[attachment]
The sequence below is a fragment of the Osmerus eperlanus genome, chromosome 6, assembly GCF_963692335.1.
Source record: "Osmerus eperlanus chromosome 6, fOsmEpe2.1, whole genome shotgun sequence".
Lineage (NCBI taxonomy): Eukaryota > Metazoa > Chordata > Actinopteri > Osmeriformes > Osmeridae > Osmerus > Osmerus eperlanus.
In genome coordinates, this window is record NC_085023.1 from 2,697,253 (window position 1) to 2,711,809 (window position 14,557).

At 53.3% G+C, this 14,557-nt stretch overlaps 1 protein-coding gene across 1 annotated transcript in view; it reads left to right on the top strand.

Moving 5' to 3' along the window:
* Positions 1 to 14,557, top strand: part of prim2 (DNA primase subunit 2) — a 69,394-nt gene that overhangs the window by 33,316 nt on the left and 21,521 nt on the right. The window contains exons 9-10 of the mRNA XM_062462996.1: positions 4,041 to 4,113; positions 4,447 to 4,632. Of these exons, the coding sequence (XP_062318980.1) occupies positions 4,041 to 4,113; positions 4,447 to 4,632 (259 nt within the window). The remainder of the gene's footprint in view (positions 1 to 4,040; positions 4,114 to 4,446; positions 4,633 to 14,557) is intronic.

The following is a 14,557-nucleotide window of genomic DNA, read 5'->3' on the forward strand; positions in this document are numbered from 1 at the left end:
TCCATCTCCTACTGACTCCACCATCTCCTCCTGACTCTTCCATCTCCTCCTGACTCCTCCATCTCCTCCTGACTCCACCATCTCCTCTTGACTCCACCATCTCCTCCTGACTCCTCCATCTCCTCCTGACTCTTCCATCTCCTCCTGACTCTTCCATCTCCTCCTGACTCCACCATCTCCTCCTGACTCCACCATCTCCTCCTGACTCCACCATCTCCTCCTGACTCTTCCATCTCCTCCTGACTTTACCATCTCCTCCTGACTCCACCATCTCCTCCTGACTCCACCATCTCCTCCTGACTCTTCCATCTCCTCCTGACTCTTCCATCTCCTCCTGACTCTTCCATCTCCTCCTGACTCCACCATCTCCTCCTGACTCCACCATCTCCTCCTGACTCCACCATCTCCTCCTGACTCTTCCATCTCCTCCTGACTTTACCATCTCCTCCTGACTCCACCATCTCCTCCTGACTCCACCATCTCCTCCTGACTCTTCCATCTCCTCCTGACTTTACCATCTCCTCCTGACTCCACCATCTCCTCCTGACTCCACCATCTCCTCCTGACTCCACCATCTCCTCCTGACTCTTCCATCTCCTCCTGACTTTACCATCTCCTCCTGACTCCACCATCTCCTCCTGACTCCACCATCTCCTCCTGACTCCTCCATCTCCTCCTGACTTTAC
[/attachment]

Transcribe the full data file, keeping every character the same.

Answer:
The sequence below is a fragment of the Osmerus eperlanus genome, chromosome 6, assembly GCF_963692335.1.
Source record: "Osmerus eperlanus chromosome 6, fOsmEpe2.1, whole genome shotgun sequence".
Lineage (NCBI taxonomy): Eukaryota > Metazoa > Chordata > Actinopteri > Osmeriformes > Osmeridae > Osmerus > Osmerus eperlanus.
In genome coordinates, this window is record NC_085023.1 from 2,697,253 (window position 1) to 2,711,809 (window position 14,557).

At 53.3% G+C, this 14,557-nt stretch overlaps 1 protein-coding gene across 1 annotated transcript in view; it reads left to right on the top strand.

Moving 5' to 3' along the window:
* Positions 1 to 14,557, top strand: part of prim2 (DNA primase subunit 2) — a 69,394-nt gene that overhangs the window by 33,316 nt on the left and 21,521 nt on the right. The window contains exons 9-10 of the mRNA XM_062462996.1: positions 4,041 to 4,113; positions 4,447 to 4,632. Of these exons, the coding sequence (XP_062318980.1) occupies positions 4,041 to 4,113; positions 4,447 to 4,632 (259 nt within the window). The remainder of the gene's footprint in view (positions 1 to 4,040; positions 4,114 to 4,446; positions 4,633 to 14,557) is intronic.

The following is a 14,557-nucleotide window of genomic DNA, read 5'->3' on the forward strand; positions in this document are numbered from 1 at the left end:
TCCATCTCCTACTGACTCCACCATCTCCTCCTGACTCTTCCATCTCCTCCTGACTCCTCCATCTCCTCCTGACTCCACCATCTCCTCTTGACTCCACCATCTCCTCCTGACTCCTCCATCTCCTCCTGACTCTTCCATCTCCTCCTGACTCTTCCATCTCCTCCTGACTCCACCATCTCCTCCTGACTCCACCATCTCCTCCTGACTCCACCATCTCCTCCTGACTCTTCCATCTCCTCCTGACTTTACCATCTCCTCCTGACTCCACCATCTCCTCCTGACTCCACCATCTCCTCCTGACTCTTCCATCTCCTCCTGACTCTTCCATCTCCTCCTGACTCTTCCATCTCCTCCTGACTCCACCATCTCCTCCTGACTCCACCATCTCCTCCTGACTCCACCATCTCCTCCTGACTCTTCCATCTCCTCCTGACTTTACCATCTCCTCCTGACTCCACCATCTCCTCCTGACTCCACCATCTCCTCCTGACTCTTCCATCTCCTCCTGACTTTACCATCTCCTCCTGACTCCACCATCTCCTCCTGACTCCACCATCTCCTCCTGACTCCACCATCTCCTCCTGACTCTTCCATCTCCTCCTGACTTTACCATCTCCTCCTGACTCCACCATCTCCTCCTGACTCCACCATCTCCTCCTGACTCCTCCATCTCCTCCTGACTTTAC